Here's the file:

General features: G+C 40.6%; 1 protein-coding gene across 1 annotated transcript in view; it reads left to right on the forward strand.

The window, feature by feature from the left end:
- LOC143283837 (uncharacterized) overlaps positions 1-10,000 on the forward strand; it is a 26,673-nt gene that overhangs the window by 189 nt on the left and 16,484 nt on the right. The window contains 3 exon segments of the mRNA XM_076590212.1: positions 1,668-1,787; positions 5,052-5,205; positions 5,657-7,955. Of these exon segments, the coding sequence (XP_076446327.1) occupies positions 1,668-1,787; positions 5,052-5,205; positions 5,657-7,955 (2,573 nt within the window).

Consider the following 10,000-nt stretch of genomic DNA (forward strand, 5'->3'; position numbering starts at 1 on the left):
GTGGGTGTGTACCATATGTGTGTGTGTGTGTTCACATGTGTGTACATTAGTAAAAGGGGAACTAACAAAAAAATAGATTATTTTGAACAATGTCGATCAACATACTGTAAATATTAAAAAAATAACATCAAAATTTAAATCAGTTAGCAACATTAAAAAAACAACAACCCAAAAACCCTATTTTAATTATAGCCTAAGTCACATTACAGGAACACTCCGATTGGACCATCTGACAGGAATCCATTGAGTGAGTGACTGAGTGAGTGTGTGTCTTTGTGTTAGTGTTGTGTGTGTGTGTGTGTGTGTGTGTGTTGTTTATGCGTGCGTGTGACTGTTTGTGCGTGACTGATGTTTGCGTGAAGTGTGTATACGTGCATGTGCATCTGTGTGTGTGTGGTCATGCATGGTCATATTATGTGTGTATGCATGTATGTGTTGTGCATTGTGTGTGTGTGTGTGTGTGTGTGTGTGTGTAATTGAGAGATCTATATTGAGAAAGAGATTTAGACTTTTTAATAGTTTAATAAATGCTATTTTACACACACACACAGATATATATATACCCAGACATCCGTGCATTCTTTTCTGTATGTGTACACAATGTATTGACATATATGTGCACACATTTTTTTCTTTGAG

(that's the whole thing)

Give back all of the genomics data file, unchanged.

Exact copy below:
General features: G+C 40.6%; 1 protein-coding gene across 1 annotated transcript in view; it reads left to right on the forward strand.

The window, feature by feature from the left end:
- LOC143283837 (uncharacterized) overlaps positions 1-10,000 on the forward strand; it is a 26,673-nt gene that overhangs the window by 189 nt on the left and 16,484 nt on the right. The window contains 3 exon segments of the mRNA XM_076590212.1: positions 1,668-1,787; positions 5,052-5,205; positions 5,657-7,955. Of these exon segments, the coding sequence (XP_076446327.1) occupies positions 1,668-1,787; positions 5,052-5,205; positions 5,657-7,955 (2,573 nt within the window).

Consider the following 10,000-nt stretch of genomic DNA (forward strand, 5'->3'; position numbering starts at 1 on the left):
GTGGGTGTGTACCATATGTGTGTGTGTGTGTTCACATGTGTGTACATTAGTAAAAGGGGAACTAACAAAAAAATAGATTATTTTGAACAATGTCGATCAACATACTGTAAATATTAAAAAAATAACATCAAAATTTAAATCAGTTAGCAACATTAAAAAAACAACAACCCAAAAACCCTATTTTAATTATAGCCTAAGTCACATTACAGGAACACTCCGATTGGACCATCTGACAGGAATCCATTGAGTGAGTGACTGAGTGAGTGTGTGTCTTTGTGTTAGTGTTGTGTGTGTGTGTGTGTGTGTGTGTGTTGTTTATGCGTGCGTGTGACTGTTTGTGCGTGACTGATGTTTGCGTGAAGTGTGTATACGTGCATGTGCATCTGTGTGTGTGTGGTCATGCATGGTCATATTATGTGTGTATGCATGTATGTGTTGTGCATTGTGTGTGTGTGTGTGTGTGTGTGTGTGTGTAATTGAGAGATCTATATTGAGAAAGAGATTTAGACTTTTTAATAGTTTAATAAATGCTATTTTACACACACACACAGATATATATATACCCAGACATCCGTGCATTCTTTTCTGTATGTGTACACAATGTATTGACATATATGTGCACACATTTTTTTCTTTGAG